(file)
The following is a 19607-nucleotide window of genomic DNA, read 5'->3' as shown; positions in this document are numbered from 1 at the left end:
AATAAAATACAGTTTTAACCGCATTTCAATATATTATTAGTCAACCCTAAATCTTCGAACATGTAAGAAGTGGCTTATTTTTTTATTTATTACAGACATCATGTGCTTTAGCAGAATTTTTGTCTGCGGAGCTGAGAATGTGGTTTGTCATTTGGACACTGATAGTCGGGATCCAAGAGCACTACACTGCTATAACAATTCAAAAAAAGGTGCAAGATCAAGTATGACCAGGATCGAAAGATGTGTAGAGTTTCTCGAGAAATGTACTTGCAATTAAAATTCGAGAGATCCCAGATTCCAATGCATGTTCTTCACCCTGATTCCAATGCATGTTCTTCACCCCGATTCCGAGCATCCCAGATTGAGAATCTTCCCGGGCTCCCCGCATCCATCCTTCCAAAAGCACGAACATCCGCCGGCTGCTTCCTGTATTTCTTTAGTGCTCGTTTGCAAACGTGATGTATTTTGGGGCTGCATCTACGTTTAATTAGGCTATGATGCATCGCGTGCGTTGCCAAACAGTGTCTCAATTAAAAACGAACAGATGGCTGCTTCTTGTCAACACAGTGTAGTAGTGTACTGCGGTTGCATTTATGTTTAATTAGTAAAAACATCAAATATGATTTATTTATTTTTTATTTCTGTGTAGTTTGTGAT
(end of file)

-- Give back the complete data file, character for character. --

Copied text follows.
The following is a 19607-nucleotide window of genomic DNA, read 5'->3' as shown; positions in this document are numbered from 1 at the left end:
AATAAAATACAGTTTTAACCGCATTTCAATATATTATTAGTCAACCCTAAATCTTCGAACATGTAAGAAGTGGCTTATTTTTTTATTTATTACAGACATCATGTGCTTTAGCAGAATTTTTGTCTGCGGAGCTGAGAATGTGGTTTGTCATTTGGACACTGATAGTCGGGATCCAAGAGCACTACACTGCTATAACAATTCAAAAAAAGGTGCAAGATCAAGTATGACCAGGATCGAAAGATGTGTAGAGTTTCTCGAGAAATGTACTTGCAATTAAAATTCGAGAGATCCCAGATTCCAATGCATGTTCTTCACCCTGATTCCAATGCATGTTCTTCACCCCGATTCCGAGCATCCCAGATTGAGAATCTTCCCGGGCTCCCCGCATCCATCCTTCCAAAAGCACGAACATCCGCCGGCTGCTTCCTGTATTTCTTTAGTGCTCGTTTGCAAACGTGATGTATTTTGGGGCTGCATCTACGTTTAATTAGGCTATGATGCATCGCGTGCGTTGCCAAACAGTGTCTCAATTAAAAACGAACAGATGGCTGCTTCTTGTCAACACAGTGTAGTAGTGTACTGCGGTTGCATTTATGTTTAATTAGTAAAAACATCAAATATGATTTATTTATTTTTTATTTCTGTGTAGTTTGTGAT